"I can’t beat the train uphill," I told her, "but if I crest the hill of the bridge right as the train does I can beat it biking down."
At least that’s what I thought. But the next day, as I crested the Manhattan Bridge, a D train pulled up next to me, then began to slide past.
But I remembered our conversation, and decided to race the train.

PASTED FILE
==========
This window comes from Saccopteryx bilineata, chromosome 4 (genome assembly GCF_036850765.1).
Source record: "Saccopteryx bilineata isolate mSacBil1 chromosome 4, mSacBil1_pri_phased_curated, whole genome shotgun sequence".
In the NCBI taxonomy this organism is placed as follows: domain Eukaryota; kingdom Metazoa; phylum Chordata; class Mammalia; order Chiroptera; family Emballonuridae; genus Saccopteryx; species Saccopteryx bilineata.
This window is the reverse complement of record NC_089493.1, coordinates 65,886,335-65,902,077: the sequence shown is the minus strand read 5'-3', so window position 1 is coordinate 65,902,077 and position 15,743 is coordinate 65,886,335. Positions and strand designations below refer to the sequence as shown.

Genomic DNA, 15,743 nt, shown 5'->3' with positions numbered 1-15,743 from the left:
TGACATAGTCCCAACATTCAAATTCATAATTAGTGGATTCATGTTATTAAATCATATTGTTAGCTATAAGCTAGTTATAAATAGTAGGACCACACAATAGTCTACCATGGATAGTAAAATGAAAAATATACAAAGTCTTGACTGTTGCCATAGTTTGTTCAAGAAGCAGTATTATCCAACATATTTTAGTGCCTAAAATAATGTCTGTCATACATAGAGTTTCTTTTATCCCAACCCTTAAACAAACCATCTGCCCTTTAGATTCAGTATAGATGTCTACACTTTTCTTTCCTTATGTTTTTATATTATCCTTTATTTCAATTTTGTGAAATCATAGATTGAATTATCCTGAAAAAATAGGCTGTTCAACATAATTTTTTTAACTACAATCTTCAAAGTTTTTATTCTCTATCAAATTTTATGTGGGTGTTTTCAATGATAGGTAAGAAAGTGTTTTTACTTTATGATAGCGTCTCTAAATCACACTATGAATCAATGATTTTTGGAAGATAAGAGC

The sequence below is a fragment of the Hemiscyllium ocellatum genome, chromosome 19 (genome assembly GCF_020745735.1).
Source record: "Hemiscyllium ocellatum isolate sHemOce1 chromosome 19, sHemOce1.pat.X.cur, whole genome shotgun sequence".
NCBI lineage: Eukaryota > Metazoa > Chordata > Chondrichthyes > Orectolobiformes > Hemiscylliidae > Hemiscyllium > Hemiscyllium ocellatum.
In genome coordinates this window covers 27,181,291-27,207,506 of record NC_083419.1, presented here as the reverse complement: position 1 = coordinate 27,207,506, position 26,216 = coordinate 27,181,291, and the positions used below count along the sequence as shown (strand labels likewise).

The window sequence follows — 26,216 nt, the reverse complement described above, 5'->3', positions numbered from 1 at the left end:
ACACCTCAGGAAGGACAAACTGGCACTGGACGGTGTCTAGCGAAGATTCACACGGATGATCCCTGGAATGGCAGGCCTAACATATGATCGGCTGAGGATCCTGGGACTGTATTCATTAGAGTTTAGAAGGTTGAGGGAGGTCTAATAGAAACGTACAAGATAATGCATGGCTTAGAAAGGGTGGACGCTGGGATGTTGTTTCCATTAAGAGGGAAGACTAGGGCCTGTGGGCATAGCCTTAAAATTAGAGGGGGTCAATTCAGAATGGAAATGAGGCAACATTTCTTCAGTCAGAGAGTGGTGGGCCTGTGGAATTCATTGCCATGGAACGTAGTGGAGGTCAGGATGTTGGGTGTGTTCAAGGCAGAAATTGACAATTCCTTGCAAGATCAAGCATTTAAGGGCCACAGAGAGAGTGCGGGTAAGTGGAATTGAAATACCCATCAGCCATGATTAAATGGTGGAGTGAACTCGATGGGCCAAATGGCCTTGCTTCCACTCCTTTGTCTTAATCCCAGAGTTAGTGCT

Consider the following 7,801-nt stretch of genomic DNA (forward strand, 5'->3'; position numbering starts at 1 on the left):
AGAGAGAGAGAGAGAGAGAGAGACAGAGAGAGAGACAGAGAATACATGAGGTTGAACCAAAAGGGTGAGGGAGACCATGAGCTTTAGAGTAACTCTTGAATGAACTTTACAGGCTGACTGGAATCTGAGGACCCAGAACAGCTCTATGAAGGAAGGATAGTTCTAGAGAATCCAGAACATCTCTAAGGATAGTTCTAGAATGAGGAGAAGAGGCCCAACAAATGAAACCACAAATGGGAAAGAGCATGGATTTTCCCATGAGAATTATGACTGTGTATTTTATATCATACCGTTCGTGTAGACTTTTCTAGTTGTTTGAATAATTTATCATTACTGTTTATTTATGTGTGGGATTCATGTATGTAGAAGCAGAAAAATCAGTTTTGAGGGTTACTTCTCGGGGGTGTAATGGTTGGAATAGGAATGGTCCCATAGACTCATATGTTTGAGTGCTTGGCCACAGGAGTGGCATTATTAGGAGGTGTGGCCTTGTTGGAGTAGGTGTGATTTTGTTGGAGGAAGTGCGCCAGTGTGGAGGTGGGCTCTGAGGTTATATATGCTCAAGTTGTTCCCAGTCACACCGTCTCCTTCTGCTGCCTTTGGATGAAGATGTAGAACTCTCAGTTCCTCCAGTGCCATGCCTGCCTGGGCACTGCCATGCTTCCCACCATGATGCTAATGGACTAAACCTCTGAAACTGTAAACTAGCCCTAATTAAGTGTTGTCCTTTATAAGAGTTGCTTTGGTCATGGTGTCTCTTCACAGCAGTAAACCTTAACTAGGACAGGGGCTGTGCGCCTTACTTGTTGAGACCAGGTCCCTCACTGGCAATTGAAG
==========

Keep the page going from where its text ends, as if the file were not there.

I started pedaling hard, hard enough to match the train’s pace, but I couldn’t pull ahead. I flew down the bridge, turning my head to grin at the train, trying to pedal harder — but I couldn’t get traction.
Then, as the train approached the tunnel at the bridge’s end, it began to slow. I crept forward, nearing the front car.
I turned my head again to check my progress and saw the train’s conductor, leaning out the window, grinning back at me, cheering me on.